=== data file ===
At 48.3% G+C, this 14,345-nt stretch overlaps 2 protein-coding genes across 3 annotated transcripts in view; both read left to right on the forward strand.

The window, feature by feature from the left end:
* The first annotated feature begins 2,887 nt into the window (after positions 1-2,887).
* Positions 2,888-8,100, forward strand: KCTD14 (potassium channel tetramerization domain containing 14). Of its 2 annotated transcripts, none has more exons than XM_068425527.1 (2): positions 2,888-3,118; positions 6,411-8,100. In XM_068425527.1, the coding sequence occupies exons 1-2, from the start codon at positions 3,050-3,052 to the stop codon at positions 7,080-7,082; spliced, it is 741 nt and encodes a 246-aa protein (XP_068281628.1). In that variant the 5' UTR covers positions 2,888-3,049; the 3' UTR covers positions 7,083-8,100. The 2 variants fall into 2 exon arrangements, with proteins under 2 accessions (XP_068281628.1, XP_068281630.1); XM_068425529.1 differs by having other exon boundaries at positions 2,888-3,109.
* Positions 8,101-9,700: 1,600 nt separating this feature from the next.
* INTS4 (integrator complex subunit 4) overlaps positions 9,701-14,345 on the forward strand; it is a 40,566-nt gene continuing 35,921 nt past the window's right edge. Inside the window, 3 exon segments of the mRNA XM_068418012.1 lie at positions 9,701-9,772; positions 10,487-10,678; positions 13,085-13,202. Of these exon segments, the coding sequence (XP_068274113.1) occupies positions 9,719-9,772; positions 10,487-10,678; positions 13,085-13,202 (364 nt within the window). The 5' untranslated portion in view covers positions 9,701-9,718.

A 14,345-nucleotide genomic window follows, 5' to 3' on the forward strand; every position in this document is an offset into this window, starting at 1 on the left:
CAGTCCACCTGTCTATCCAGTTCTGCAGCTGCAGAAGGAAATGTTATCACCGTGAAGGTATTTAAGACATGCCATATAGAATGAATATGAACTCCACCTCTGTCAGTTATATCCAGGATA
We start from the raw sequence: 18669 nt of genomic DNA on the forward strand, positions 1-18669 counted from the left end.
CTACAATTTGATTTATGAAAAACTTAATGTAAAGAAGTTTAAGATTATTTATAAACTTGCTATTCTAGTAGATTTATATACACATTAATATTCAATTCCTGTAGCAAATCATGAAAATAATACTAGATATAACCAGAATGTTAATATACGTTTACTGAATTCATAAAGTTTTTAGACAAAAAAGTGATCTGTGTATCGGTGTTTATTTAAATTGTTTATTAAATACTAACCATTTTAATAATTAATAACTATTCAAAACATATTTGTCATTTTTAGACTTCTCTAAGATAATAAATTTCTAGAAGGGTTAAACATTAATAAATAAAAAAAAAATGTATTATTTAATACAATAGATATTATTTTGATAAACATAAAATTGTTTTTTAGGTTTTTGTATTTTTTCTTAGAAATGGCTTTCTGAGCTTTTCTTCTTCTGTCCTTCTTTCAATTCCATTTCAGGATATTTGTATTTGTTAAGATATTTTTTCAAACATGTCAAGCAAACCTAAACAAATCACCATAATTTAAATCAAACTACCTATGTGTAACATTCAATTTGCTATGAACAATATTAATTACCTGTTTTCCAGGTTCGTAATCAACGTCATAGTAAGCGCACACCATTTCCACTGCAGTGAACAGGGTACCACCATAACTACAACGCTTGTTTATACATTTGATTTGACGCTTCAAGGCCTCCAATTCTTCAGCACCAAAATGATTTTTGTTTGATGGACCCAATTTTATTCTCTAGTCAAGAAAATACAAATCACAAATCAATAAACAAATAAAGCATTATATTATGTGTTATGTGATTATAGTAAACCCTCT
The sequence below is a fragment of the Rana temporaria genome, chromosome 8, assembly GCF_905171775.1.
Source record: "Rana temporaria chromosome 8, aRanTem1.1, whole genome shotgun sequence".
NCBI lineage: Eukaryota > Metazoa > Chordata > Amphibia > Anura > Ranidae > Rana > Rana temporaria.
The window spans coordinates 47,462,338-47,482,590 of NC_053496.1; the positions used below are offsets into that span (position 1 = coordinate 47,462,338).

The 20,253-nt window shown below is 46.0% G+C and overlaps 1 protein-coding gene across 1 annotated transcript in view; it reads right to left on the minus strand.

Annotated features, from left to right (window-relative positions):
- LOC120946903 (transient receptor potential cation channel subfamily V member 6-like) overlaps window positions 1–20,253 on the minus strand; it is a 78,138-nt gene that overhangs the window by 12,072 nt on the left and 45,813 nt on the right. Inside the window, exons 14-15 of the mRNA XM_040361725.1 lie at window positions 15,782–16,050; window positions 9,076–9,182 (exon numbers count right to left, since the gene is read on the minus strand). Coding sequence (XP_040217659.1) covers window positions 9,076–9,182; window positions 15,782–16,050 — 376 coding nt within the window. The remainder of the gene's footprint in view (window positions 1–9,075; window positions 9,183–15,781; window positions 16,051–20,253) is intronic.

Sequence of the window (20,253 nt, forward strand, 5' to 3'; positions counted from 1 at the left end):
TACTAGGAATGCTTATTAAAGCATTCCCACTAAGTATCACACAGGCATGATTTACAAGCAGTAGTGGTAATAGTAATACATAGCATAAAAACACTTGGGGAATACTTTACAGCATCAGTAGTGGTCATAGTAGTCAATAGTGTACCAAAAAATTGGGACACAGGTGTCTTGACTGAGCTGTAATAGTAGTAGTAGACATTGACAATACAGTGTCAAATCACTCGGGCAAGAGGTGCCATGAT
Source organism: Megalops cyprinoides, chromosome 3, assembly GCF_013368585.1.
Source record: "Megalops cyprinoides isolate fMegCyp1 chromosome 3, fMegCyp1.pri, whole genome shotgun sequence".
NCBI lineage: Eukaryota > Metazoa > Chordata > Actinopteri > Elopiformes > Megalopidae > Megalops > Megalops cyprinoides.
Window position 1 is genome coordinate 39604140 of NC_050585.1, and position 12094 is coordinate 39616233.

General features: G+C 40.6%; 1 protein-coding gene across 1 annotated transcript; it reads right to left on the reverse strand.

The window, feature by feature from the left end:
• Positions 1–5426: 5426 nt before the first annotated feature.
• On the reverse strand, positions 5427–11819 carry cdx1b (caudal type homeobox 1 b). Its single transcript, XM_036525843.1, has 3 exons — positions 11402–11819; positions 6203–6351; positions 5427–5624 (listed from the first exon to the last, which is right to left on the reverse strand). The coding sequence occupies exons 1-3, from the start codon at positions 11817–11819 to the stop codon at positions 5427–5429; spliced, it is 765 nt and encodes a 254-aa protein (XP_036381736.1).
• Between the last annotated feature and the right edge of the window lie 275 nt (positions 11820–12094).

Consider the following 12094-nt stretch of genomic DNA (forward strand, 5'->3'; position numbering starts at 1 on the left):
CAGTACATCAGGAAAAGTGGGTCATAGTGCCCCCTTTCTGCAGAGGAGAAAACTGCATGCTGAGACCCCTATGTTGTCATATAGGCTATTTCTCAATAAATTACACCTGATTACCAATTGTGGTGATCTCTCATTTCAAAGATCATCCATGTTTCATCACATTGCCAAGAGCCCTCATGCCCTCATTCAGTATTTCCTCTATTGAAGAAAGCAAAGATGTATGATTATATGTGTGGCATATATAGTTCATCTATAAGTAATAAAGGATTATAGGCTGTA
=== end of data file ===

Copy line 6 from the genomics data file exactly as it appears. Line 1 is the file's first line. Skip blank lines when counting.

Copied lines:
* INTS4 (integrator complex subunit 4) overlaps positions 9,701-14,345 on the forward strand; it is a 40,566-nt gene continuing 35,921 nt past the window's right edge. Inside the window, 3 exon segments of the mRNA XM_068418012.1 lie at positions 9,701-9,772; positions 10,487-10,678; positions 13,085-13,202. Of these exon segments, the coding sequence (XP_068274113.1) occupies positions 9,719-9,772; positions 10,487-10,678; positions 13,085-13,202 (364 nt within the window). The 5' untranslated portion in view covers positions 9,701-9,718.